Sunday, February 15, 2009

Shared Resources

While planning my spring garden several problems with logistics and layout were brought to light. Remember my house sits on the north side of a ridge and only about one of the five acres are available for planting. A large area would need clearing and raised beds built. Additionally there is no well and deer in the area tend to decimate gardens.

I spoke with my neighbor about these issues and she enthusiastically suggested I plant the garden in the area surrounding her small wind break trees. This “L” shaped area is enclosed with an eight foot deer fence and covers roughly 4000 square foot. It has adequate water, unobstructed sun and is easily accessed. Raised beds will be built and placed around the perimeter. Plus I can see the garden area from my recliner for easy monitoring.

My neighbor works so tending a large garden is difficult. On the other hand my job is basically tending a large garden. She provides the land, water and security. I provide the seeds, labor and canning. We share the produce.

As we move forward in the Great Decline people need to seek out these types of resource sharing arrangements. City dwellers living in apartments might have relatives or friends who have space for gardens but lack the time to maintain the plants. Many people have large backyards but no time for gardening, try running a CraigsList ad offering your land. Everyone benefits.

12 comments:

HermitJim said...

A good idea that we should all avail ourselves of. Thanks for the post!

Mike said...

Safety in numbers too. In troubled times sticking together can be the best defense. Too bad our nation wasn't onto this before we landed in this situation.

theotherryan said...

Seems like a mutually beneficial situation. Great for everyone involved. Good post idea.

Mo said...

I've found the more "elbow room" I have, the better the neighbors I have and the more they watch out for you.

Good neighbors are a blessing. Sounds like you have a good one.

Mayberry said...

Great advice Big Bear.

Billybob Cornfed said...

http://www.smartcart.com/patriotsupply/cgi/search.cgi?terms=Survivor_Heirloom_Seeds::&category=Survivor_Heirloom_Seeds

Just bought seeds from this guy - great resource...

Anonymous said...

That sounds great but you also need to plan for self sufficiency. So this year go with that but also work toward developing your own garden as well.

Maybe start/expand your greenhouse, clear some ground, put in a well, put up some fence, Build some raised beds, etc..

You never know how long you will be allowed to garden at your neighbors

Anonymous said...

A great plan and suggestion, Big Bear.

Anonymous said...

Storing those buckets sure takes a long time

Anonymous said...

I found this little gem of information that i thought you might be interested in: http://www.bensoninstitute.org/visits/register_visit.asp?pdf=/Publication/Manuals/PanqarHuyu.pdf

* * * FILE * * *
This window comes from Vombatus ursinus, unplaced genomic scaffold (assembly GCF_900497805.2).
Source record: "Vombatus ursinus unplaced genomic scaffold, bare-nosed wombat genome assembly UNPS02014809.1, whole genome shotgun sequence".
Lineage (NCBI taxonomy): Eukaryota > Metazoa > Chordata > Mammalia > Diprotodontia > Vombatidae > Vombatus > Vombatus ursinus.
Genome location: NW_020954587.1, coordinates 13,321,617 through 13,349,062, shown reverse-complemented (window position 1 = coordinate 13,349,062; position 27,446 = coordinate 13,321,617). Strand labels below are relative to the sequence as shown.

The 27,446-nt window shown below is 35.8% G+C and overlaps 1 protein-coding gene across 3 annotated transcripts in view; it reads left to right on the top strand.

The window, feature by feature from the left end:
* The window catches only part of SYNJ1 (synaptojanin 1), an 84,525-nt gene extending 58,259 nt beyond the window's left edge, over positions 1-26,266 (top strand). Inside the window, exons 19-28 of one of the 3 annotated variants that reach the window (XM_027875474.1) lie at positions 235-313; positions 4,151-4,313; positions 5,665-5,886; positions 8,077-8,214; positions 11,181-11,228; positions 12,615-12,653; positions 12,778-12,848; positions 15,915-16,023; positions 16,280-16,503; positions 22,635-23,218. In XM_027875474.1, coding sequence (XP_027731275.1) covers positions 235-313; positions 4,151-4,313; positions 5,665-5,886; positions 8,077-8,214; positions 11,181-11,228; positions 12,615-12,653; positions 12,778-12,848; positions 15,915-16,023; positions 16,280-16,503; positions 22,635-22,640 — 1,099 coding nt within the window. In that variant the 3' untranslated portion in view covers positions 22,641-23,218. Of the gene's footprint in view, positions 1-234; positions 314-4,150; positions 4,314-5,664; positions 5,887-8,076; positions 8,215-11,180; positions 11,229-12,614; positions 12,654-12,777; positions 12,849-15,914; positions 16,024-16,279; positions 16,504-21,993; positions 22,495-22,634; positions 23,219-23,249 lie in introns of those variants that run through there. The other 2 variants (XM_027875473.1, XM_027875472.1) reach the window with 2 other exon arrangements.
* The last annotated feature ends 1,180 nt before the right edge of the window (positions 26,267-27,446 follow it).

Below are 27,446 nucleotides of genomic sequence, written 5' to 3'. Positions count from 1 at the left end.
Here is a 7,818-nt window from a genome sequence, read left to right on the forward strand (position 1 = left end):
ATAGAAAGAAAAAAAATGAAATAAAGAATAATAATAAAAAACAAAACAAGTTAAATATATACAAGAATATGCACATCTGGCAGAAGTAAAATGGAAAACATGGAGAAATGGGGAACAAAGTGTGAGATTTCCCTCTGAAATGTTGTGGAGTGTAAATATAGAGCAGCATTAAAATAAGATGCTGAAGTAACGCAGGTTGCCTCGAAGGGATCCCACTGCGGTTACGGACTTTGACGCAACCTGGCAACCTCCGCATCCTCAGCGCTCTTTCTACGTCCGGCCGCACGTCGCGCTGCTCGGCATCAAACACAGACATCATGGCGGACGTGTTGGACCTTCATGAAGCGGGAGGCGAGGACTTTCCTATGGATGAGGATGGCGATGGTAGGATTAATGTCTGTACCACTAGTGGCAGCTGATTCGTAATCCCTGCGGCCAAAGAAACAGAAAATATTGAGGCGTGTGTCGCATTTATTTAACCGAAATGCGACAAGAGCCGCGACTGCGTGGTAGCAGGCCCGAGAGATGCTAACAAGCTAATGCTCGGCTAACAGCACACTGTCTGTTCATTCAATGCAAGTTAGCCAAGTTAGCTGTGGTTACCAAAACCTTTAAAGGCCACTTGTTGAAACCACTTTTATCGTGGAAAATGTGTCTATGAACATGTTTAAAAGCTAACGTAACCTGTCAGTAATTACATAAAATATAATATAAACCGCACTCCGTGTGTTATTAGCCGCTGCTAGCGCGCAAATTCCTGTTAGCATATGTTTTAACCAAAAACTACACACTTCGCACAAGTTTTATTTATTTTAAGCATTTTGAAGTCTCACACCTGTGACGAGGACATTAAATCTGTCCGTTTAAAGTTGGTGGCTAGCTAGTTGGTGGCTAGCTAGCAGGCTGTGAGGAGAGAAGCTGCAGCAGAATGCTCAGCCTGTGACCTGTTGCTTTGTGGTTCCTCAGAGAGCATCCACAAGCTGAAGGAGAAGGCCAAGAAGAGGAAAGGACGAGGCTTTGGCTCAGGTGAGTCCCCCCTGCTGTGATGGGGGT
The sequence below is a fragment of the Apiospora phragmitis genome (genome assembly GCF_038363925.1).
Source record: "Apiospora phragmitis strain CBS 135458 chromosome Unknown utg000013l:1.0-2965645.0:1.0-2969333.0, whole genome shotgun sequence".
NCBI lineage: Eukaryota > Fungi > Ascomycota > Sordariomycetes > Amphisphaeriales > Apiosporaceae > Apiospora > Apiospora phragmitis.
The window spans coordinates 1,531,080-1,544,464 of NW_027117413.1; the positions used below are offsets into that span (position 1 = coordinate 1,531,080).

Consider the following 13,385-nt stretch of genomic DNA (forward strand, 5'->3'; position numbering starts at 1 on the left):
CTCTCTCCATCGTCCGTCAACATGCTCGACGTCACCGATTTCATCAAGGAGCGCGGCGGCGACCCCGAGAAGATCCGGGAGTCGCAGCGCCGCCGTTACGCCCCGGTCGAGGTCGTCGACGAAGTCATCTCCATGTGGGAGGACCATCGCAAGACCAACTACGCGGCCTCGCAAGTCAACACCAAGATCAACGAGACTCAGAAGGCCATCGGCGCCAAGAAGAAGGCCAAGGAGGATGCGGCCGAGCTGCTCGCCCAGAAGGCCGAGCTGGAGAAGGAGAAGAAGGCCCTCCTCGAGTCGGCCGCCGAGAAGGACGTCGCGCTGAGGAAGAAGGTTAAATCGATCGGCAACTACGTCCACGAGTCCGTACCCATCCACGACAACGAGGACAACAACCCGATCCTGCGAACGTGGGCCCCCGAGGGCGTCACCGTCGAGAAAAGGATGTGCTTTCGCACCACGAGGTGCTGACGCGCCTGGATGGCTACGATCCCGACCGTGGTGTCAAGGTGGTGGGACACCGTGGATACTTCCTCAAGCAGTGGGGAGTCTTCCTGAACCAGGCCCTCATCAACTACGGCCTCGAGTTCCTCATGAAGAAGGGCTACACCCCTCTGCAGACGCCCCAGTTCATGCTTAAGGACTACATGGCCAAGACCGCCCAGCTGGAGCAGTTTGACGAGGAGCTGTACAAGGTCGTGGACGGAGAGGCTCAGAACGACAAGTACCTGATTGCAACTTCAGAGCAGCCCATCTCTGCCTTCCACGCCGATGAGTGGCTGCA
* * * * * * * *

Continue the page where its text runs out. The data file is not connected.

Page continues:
some new south american farming techniques for high altitude and dry climates. Basically it's growing in a 2 foot deep pit with a plastic covered wood frame to keep the heat in.

FilthyRich said...

Uh, An acre is exactly 43,560 square feet.

So yer neighbor's plot is less than 1/10 acre? (4000 sq ft)

Are you planning on growing Heirloom Cherry Tomatoes?

What about the
40 bushels of wheat per acre =
73 loafs of bread per bushel of wheat =
2920 loafs of bread per acre of wheat =
Feed 28 people 2 loafs a week for a year???

I'll guess it's a typo, and you meant 40,000 sq ft.

Read "Farmer in Chief" at NYT Sunday Magazine.

My garden is going nicely: 5 different beans, 6 different peppers, cukes, carrots, lettuce, 5 different tomatoes, zucchini, eggplant and butternut squash. We'll get the spinach and more lettuce in by late summer.

Farming is Hard Work!

FilthyRich said...

I noticed you are in San Luis Valley, CO.

I checked out the area. Great history!

From wiki:

• The San Luis Valley was long part of the lands of the numerous and powerful Ute Indians. The Valley was the first portion of Colorado to be settled by people of European descent. The area was administered as part of the Spanish, later Mexican, province of Nuevo Mexico until the area was purchased by the United States as part of the Treaty of Guadalupe Hidalgo in 1848. Extensive settlement began in the Valley, again primarily by Hispanic farmers and ranchers from New Mexico in the 1850s. The history of the post-war U.S. military presence in the Valley is preserved at Fort Garland and other sites in the Valley, which became part of the Territory of Colorado in 1861. Today, the Valley has the largest native Hispanic population in Colorado; many families are directly descended from the original New Mexican settlers. The original Ute population was confined to the Southern Ute and Ute Mountain Indian reservations in the late 1800s.
• Agriculture in the San Luis Valley is generally concentrated around the Colorado towns of Alamosa, Monte Vista and Center. Principal crops include potatoes, head lettuce and barley. Less favored areas with a shorter growing season and less access to water rights tend to be devoted to alfalfa and grazing. Broad areas, especially in Saguache County, Colorado have a high water table or are even flooded part of the year.
• Predominantly agricultural in nature, the area is also one of the poorest rural areas of Colorado, and is a net exporter of its children.
• San Luis Valley Regional Medical Center, a full service Acute-Care hospital and specialty physician clinic is the largest employer in the Valley with over 600 employees.


Might be a good place to get that drill-gash checked out.

Sounds like there is quite a bit of arable land near you (but the valley IS approximately 8,000 square miles!) So I guess your elevation and water rights would be the biggest factors in whether farming is in your future.

Just sayin'....